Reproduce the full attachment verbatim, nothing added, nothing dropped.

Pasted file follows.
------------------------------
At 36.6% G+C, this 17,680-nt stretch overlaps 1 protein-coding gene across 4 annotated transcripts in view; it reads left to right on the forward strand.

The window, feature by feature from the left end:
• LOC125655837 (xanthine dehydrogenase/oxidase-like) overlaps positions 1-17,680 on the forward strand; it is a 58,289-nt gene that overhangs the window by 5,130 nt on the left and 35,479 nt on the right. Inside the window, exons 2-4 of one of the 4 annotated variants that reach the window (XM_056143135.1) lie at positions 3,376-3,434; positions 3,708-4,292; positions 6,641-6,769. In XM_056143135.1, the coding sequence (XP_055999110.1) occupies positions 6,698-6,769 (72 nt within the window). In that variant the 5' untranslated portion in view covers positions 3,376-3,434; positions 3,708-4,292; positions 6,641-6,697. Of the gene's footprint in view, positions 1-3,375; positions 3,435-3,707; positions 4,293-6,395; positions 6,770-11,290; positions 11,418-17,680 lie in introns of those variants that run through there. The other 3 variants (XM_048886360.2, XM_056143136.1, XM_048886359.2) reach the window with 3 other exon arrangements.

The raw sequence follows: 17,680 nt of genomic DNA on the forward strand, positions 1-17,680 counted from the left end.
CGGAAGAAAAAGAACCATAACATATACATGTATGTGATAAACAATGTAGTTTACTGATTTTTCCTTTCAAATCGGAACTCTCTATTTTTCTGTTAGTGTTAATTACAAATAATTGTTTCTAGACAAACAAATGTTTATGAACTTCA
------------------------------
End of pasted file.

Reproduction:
At 36.6% G+C, this 17,680-nt stretch overlaps 1 protein-coding gene across 4 annotated transcripts in view; it reads left to right on the forward strand.

The window, feature by feature from the left end:
• LOC125655837 (xanthine dehydrogenase/oxidase-like) overlaps positions 1-17,680 on the forward strand; it is a 58,289-nt gene that overhangs the window by 5,130 nt on the left and 35,479 nt on the right. Inside the window, exons 2-4 of one of the 4 annotated variants that reach the window (XM_056143135.1) lie at positions 3,376-3,434; positions 3,708-4,292; positions 6,641-6,769. In XM_056143135.1, the coding sequence (XP_055999110.1) occupies positions 6,698-6,769 (72 nt within the window). In that variant the 5' untranslated portion in view covers positions 3,376-3,434; positions 3,708-4,292; positions 6,641-6,697. Of the gene's footprint in view, positions 1-3,375; positions 3,435-3,707; positions 4,293-6,395; positions 6,770-11,290; positions 11,418-17,680 lie in introns of those variants that run through there. The other 3 variants (XM_048886360.2, XM_056143136.1, XM_048886359.2) reach the window with 3 other exon arrangements.

The raw sequence follows: 17,680 nt of genomic DNA on the forward strand, positions 1-17,680 counted from the left end.
CGGAAGAAAAAGAACCATAACATATACATGTATGTGATAAACAATGTAGTTTACTGATTTTTCCTTTCAAATCGGAACTCTCTATTTTTCTGTTAGTGTTAATTACAAATAATTGTTTCTAGACAAACAAATGTTTATGAACTTCA